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homeMonday 21st August 2017

EHOs help eradicate invasive mosquito

Stuart Spear09/08/2017 - 14:54

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The Aedes albopictus
The Aedes albopictus

Public Health England (PHE) has been working with EHOs from Ashford BC to eradicate eggs and larvae of an invasive mosquito to prevent it becoming established in the UK.

The move is part of a wider surveillance programme to stem the arrival of new mosquito breeds arriving from Europe, typically through south coast ferry ports and Eurotunnel.

PHE monitors 30 UK ports and airports as well as motorway service stations in south east England on the main routes from the south coast ferry ports and Eurotunnel.

UK’s larger used tyre importers are also monitored as water collected in tyres is an established route in for mosquitoes.

In this case the eggs and larvae of the Aedes albopictus (Asian tiger) mosquito were discovered at Ashford International truck stop. This is the second time the species has been found in the UK with the eggs likely to have come from a pregnant female on board a lorry arriving from the EU.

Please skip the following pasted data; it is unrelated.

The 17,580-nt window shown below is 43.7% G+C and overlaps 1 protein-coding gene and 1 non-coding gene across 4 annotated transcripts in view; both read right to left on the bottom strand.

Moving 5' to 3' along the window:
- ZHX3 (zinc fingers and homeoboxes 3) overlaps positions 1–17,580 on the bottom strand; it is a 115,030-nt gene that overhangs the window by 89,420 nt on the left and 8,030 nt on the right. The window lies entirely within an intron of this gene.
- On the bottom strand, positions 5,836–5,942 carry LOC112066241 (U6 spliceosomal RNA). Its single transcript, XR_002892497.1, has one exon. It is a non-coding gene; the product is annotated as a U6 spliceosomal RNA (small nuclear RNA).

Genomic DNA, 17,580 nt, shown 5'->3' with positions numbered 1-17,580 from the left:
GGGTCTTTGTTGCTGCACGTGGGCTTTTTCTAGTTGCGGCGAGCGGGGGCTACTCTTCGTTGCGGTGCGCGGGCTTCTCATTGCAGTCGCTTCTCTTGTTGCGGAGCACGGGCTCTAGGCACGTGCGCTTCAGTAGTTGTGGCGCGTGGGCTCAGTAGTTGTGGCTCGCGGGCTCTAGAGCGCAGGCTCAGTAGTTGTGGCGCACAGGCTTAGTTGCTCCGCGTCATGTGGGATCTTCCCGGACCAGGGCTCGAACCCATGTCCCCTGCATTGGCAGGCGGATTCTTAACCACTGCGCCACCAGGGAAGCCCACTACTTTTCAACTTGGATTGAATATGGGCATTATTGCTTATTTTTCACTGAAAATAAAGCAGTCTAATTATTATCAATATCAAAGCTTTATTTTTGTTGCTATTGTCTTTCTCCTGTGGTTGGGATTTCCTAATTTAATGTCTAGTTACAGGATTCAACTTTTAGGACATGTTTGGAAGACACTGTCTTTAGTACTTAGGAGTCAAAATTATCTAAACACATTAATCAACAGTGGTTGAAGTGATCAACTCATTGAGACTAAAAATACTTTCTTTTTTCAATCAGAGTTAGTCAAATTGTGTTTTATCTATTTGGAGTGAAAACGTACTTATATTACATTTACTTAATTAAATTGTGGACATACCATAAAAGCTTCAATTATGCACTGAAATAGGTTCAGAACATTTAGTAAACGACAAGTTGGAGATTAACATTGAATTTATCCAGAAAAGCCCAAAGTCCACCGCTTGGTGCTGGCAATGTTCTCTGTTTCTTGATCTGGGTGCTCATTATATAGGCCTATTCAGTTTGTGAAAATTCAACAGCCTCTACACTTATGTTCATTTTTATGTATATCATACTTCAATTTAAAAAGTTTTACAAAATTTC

A similar discovery was made by PHE in Folkestone last September. While there is no immediate public health risk from the discovery, the Asian Tiger has been linked to the spread of dengue and chikungunya in parts of Southern Europe where it is established.

There is no evidence that the A. albopictus is established in the UK or that it can transmit the Zika virus.

Dr Jenny Harries, deputy medical director at Public Health England, said: ‘As a precaution we advised the local authority on measures to eradicate the mosquito and remove any suitable habitats in the area. We will continue to monitor the situation closely through our surveillance system. There is no immediate risk to public health in the UK.’

A characteristic of this particular species is its inability to fly far so control measures were introduced within a 300-metre radius of the truck stop. With fewer that 10 residential properties within the impacted area EHOs have been working with households to ensure there are no aquatic habitats that could act as potential breeding grounds.

As part of the prevention strategy EHOs were asked to:

·         Survey the 300m zone for bodies of water and other possible habitats that would allow the mosquito breed. This included items of litter, building materials, bird baths, water butts etc

·         Coordinated the pest control treatments, removal of litter and any other actions

·         Provided advice to businesses and households within the 300m zone

The species has also shown an ability to adapt to the UK environment by laying ‘diaspausing eggs’ that can survive winters in temperate areas by hibernating and then hatching in the spring.

Since the discovery of the eggs surveillance has been increased with additional traps and larval sampling.

 

 

 

 

 

 

 

 

   

 

                                                                  

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